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Dog Agility Equipment - Free Play or Competition?

You will find five factors to think about before you and your dog decide which agility
direction you want to focus on. First, there's fun with your dog at home.Second, there's competiton where many
folks have that "gotta win" inside their bodies (and I'm one!).
Third, you will have to learn in the event that you and your dog just want to have some
fun and exercise at a team for a social and competitive outing. Fourth, you will find pros
and cons with running through your dog agility equipment for fun or
competition. And lastly, come to a decision and stay with it.
I've had people come in my experience and say their dog can jump high, is filled with
energy, includes a hunger to perform and jump, etc. But that doesn't mean all dog
trainers and Bola Tangkas Online may wish to compete in the agility sport ring.
You could obtain the impression your dog just wants to have a blast, so make
an effort to setup an agility course in your backyard, or gather
with a small group. I'm not suggesting to setup a whole agility course,
we realize its costly and takes up plenty of space, and we realize most of your
backyards will not manage to fit all equipment. Instead, set up a few
obstacles such as for instance some jumps and weaves, constitute your own personal course. Or perhaps have
your dog do all of the exercise jumping over bars and chasing a ball or
You could need to get involved with social activities such as for instance dog or breed clubs.
There are certainly a large amount of clubs just starting agility, or perhaps getting together to
have a blast and to socialize, a wholesome atmosphere to gather around dogs. Even
clubs that have a competitive group also welcome newcomers to join a
beginners class.
To train and ready your dog for competition takes some time, patience, and more
patience. Converting from the fun atmosphere in your backyard or club to the
competition level changes your spontaneous free play to planned training sessions and goals of putting in more training time.
Training for competition requires a lot of teamwork. You
and your dog need to find out one another well, trust one another, and find your weaknesses and
strengths in both of you. To be successful in competition, your dog
will need to have a "clean run", meaning no bars knocked down, making the contacts,
running on course, and making the time. Gee, that is clearly a huge challenge to do
all that in one run. This does require training specific behaviors for each obstacle. You need to consider "are we willing
and capable of working hard?" If that's what you want and your dog is able, then get begin with simple training methods, do a very important factor
at any given time, until both of you are able to move on to another harder approach to
training. Competition on Animal Planets channel on TV as well as games
such as for instance Great Outdoors on ESPN looks really easy for the handlers and their dog
running the agility course. Don't forget the fact that it took a lot of them 3-5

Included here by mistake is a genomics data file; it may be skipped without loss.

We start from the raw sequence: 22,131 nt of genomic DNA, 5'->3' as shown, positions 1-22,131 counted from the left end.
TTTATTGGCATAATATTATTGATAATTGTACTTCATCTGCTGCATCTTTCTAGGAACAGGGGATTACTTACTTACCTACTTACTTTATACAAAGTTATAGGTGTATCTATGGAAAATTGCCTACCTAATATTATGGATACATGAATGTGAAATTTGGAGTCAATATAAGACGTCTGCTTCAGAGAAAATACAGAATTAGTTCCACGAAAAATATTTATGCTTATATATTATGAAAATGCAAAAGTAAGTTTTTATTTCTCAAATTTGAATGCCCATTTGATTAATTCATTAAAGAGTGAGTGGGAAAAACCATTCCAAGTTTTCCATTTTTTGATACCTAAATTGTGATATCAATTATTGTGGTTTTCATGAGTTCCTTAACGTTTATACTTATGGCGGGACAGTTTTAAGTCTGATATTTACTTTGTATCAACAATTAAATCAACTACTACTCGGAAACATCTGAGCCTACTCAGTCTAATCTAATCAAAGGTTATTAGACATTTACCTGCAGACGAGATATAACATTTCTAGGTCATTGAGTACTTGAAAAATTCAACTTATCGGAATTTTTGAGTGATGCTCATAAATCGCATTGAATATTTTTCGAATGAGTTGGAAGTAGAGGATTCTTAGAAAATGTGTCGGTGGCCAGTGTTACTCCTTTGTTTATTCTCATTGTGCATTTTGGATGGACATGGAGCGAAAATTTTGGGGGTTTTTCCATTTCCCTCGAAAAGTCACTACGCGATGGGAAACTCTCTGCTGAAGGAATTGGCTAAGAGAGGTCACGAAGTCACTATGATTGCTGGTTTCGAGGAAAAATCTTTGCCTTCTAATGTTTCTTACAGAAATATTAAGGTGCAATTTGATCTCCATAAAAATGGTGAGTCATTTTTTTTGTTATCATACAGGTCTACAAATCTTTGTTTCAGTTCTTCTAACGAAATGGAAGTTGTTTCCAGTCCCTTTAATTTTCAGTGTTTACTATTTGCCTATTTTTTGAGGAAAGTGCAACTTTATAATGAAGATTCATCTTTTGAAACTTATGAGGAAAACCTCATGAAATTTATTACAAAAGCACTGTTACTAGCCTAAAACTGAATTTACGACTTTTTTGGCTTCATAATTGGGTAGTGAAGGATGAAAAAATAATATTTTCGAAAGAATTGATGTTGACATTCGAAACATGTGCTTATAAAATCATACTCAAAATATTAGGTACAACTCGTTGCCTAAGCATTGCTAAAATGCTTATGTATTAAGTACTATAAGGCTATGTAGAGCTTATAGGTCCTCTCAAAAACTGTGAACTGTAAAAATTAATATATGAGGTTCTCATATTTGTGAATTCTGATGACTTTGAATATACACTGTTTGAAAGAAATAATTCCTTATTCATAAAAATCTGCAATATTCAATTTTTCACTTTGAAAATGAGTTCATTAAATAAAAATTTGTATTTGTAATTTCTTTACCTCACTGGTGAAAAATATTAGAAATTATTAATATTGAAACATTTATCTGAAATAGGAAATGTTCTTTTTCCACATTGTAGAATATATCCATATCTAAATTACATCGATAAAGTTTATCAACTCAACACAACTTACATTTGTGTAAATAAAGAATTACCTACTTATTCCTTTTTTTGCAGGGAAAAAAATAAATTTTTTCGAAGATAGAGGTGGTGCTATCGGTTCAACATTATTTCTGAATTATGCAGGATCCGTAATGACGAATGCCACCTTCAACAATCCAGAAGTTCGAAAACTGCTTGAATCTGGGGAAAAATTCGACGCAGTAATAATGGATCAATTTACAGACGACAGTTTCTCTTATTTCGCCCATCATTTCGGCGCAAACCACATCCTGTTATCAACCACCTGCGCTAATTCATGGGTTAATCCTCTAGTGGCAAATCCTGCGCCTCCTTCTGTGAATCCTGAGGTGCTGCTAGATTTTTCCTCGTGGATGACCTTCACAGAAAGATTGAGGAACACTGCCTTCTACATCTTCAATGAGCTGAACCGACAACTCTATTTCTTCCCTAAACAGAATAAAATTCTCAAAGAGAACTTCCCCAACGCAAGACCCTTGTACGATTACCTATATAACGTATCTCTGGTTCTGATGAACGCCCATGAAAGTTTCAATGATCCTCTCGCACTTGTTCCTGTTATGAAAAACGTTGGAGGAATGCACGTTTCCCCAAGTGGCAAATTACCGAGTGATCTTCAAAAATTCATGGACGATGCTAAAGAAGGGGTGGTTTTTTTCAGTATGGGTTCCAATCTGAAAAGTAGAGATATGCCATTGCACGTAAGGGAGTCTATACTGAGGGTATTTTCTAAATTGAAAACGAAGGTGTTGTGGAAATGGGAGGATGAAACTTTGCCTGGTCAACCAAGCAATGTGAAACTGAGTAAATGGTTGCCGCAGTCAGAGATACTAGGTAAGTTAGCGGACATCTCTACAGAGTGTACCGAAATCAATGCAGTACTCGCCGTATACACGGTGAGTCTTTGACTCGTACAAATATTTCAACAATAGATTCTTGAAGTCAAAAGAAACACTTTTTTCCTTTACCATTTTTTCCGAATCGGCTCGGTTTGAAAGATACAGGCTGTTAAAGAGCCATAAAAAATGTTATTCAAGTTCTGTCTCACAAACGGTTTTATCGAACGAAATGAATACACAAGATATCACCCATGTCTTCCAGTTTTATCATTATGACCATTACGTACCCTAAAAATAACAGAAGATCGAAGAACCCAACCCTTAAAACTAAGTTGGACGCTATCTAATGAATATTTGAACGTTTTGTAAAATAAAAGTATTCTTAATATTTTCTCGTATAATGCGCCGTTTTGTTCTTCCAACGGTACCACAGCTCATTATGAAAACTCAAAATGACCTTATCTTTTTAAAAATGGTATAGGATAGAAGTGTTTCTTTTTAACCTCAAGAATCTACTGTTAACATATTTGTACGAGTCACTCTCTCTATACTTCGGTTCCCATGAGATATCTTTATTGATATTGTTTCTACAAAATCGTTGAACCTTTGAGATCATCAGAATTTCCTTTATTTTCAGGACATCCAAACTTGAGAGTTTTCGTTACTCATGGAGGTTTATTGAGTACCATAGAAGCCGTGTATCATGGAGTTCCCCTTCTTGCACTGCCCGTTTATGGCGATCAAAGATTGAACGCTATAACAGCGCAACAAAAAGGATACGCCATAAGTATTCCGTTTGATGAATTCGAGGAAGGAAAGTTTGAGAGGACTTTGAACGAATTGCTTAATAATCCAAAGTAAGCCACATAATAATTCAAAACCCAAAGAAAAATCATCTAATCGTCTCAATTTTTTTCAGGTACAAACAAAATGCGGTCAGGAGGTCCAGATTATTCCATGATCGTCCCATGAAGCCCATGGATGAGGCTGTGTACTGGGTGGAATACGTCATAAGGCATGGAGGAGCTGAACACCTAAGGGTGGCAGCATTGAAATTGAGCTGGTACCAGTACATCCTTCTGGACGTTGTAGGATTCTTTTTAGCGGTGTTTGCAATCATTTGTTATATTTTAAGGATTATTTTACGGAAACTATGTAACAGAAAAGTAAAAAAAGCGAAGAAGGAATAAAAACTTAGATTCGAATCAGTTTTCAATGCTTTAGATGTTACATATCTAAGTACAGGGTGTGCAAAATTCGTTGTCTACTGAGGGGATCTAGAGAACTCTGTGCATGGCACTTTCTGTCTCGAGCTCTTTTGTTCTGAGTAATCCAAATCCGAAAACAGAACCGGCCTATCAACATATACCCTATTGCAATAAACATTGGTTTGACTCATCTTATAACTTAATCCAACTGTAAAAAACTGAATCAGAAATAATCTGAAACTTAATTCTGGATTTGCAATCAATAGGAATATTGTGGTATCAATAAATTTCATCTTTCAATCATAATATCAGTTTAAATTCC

years to achieve that level, or more.
If you can't decide which direction to go, free play or competition, let your dog
do the speaking. Play with your dog, throw a frisbee, ball, play tug o
war, take up obedience training, give yourself a while, maybe 2-4 months.
That provides you with a better idea what your dog enjoys. Building a
decision on either free play or competition, there's no right or wrong answer.
Every pet owner and their dog can make an agreement or pact on what type
of activity they choose. However, one must observe carefully the
talents, limitations, and desire each dog has. For example, a border
collie that loves to perform and jump throughout the agility equipment, but is asked to do
training for obedience, which requires a lot of sits, stays, gos, and comes, might find it difficult to be still
The underside line is to find out why is your dog happy
and how you could have a great time with your dog. Do not force your dog to perform in the
agility ring when it wants to just stay at home, or do not force it to
stay at home where it wants to obtain out and go.
There are a few pros and cons with free play vs. competition agility. The good part about
free play training is that there surely is no pressure to perform the best whereas competition
requires no mistakes in the ring to be successful. Free play training is also
less costly vs. competition. In competition, the apparatus must meet up with the organizations standard
requirements. Most competition agility equipment must certanly be produced from metal, which is
expensive to purchase. Agility clubs have their very own facility to train, but
it will surely cost to rehearse or train at their club. Some clubs will charge a
member monthly fee, or pay as you run the course or by time.
Don't wait until your dog gets too old to even walk anymore. Make a
decision which way you want to go. You may want to wait up to 5 years of
your dogs life before deciding to carry on have free play agility and let you dog be a
dog, or enter into the competion mode. Remember no matter what type of dog
you've, it requires hours, months, and even years to train for competiion.
Unless your dog informs you using balls and frisbees is sufficient
for dog life. You could make the incorrect decision, but its never a bad one in the event that you keep them both fun for the dog.
And your dog probably don't provide a hoot everything you decide!
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